9. Julia Bacha (USA) “Research Project on Women’s Leadership in Historic Nonviolent Movement-Building in the Israeli-Palestinian Context” 2014
  10. Lauren Young (USA) “Promises and Pain: The Use of Coercion and Patronage to Win Elections” 2014
  11. Femke E. Bakker (The Netherlands) “Liberal norms and support for war in comparative cross-regime perspective: evaluating the presence and influence of liberal norms” 2015
  12. Ilke Dagli (Cyprus) “Securitisation of ethnic communities in conflict environments and its implications for peace-building: The case of Cyprus” 2015
  13. Leander Heldring (The Netherlands) “State Capacity and Individual Preferences: Evidence from Rwanda” 2015
  14. Dr. Seema Shekhawat (India) “Peace Process in Kashmir: Where are Women?” 2015
  15. Sarah Jenkins (UK) “Pockets of Peace, Agents of Resistance: Micro-level peace initiatives in Kyrgyzstan” 2015
  16. Dr. Leonard Kapungu (Zimbabwe) “The Search for Peace: Promoting Good Governance in Zimbabwe” 2015
  17. Karen Ross (U.S.A.) “Understanding the Mechanisms of Social Change Empowerment: From Encounter Participation to Peace-Building Activism” 2015
  18. Rashmi Nair (India) “Peace and conflict between minorities: Understanding Dalit-Muslim Relations in India” 2015
  19. Dr. Matthew Eddy (USA) “A Bold Peace (Finishing Funds for a Documentary Film about Costa Rica’s Path of Demilitarization)” 2015
  20. Charles Larratt-Smith (Canada) “Echar lena al fuego: Semi-Governed Spaces and the Proliferation of Violence in Colombia” 2015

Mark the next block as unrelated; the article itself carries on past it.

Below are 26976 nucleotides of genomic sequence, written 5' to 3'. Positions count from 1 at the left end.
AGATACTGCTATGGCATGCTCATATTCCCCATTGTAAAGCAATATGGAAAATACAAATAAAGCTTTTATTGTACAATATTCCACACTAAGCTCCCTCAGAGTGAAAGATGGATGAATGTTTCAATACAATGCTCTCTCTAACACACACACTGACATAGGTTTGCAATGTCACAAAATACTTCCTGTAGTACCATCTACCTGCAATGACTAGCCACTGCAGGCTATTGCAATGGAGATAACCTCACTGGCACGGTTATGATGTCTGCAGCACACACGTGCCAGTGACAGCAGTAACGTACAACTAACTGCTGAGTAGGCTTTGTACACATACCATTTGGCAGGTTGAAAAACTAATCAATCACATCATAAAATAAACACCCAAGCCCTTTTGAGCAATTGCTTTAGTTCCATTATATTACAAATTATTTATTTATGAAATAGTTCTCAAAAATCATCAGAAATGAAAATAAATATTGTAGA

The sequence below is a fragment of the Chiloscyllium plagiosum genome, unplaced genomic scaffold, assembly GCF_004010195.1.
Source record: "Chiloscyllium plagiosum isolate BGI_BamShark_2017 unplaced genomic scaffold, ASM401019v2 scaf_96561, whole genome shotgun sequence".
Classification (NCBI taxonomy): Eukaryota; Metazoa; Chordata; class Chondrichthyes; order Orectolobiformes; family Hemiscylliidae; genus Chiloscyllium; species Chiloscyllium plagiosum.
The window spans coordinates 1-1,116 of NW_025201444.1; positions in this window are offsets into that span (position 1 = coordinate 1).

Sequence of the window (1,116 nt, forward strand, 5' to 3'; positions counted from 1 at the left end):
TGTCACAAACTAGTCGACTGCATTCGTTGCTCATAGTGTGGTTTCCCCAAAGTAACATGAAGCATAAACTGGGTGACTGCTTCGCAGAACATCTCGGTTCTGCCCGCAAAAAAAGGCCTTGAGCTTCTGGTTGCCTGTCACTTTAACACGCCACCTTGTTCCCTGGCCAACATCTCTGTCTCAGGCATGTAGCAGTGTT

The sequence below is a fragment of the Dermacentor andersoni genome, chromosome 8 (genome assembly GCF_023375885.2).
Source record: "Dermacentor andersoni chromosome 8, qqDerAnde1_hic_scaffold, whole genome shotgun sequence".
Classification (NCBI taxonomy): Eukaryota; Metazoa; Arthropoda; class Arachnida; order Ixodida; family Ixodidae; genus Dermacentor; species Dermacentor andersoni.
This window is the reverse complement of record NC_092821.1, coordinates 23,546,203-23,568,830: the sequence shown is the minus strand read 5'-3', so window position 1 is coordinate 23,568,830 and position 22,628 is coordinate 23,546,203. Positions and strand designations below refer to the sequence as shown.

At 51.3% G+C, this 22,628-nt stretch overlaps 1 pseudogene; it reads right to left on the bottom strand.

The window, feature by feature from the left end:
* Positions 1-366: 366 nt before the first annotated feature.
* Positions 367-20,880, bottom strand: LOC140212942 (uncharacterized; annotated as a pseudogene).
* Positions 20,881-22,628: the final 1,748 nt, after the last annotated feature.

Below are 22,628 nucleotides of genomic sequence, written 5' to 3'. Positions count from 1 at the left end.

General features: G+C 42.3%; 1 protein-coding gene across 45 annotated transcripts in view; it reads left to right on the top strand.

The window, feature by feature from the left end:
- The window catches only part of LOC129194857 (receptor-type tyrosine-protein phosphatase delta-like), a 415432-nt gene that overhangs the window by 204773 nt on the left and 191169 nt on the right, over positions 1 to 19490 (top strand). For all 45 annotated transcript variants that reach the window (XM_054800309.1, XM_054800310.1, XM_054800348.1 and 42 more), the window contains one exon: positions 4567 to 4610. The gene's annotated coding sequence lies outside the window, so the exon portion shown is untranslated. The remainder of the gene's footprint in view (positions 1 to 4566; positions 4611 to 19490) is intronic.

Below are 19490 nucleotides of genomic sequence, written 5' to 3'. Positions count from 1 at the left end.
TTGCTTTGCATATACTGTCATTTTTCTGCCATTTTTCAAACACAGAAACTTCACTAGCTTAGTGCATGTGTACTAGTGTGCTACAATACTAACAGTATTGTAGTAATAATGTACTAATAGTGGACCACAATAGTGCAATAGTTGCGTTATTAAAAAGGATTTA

21. Andrea Del Pilar Rodriguez Sanchez (Colombia) “A study about collective music programmes as spaces for the rebuilding of the social fabric in communities subject to armed conflicts in Colombia” 2015
  22. Corinna Jentzsch (Germany) “The Evolution of Violence during Mozambique’s Civil War (1976-1992)” 2015
  23. Annabelle Giger and Louise Vandenberghe (France) “RECOVER: Reproducing Citizenship and National Identity in Refugee Camps” 2015
  24. Konstantin Ash (USA/Russia) “Insecurity, Political Opportunism and Communal Violence Participation in Kyrgyzstan” 2016
  25. Laura Vinson (USA) “Perception of Conflict and Pathways to Peace: Understanding Incident Framing in Jos, Nigeria” 2016
  26. Erica De Bruin (USA) “How Coups Escalate to Civil War” 2016
  27. Nerve Vener Macaspac (Philippines) “Insurgent Peace: An Ethnography of Local Peacebuilding among Indigenous Peoples in Sagada, Philippines” 2016
  28. Namakula Evelyn Mayanja (Uganda) “People’s Experiences, Perceptions and Images of Conflict and Peacebuilding in South Kivu, Eastern Democratic Republic of Congo” 2016
  29. Margarita Zavadskaya (Russia) “Nonviolent Punishment in Autocracies: How Responsibility Attribution for the Economic Crisis in Russia Undermines the Regime Stability” 2017
  30. Anna Snyder (USA/Canada) “Refugees as Transnational Activists: Women’s League of Burma Building Bridges for Social Change” 2017
  31. Ashley Jonathan Clements (New Zealand) “The Frontlines of Negotiation: Advancing Humanitarian Negotiations with Armed Groups” 2017
  32. Holly Guthrey (USA) “Exploring Effects of Top-Down and Bottom-Up Post-Conflict Justice and Reconciliation Processes” 2017
  33. Benjamin Maiangwa (Nigeria) “Rethinking Indigeneity in Postcolonial Africa: Nomadism, Autochthonism, and Ethnographies of Peace and Conflict in Northern Nigeria” 2017
  34. Colleen O’Brien (USA) “Strangers to Peace: Investigating the Reintegration of FARC Combatants through Ethnographic Filmmaking” 2017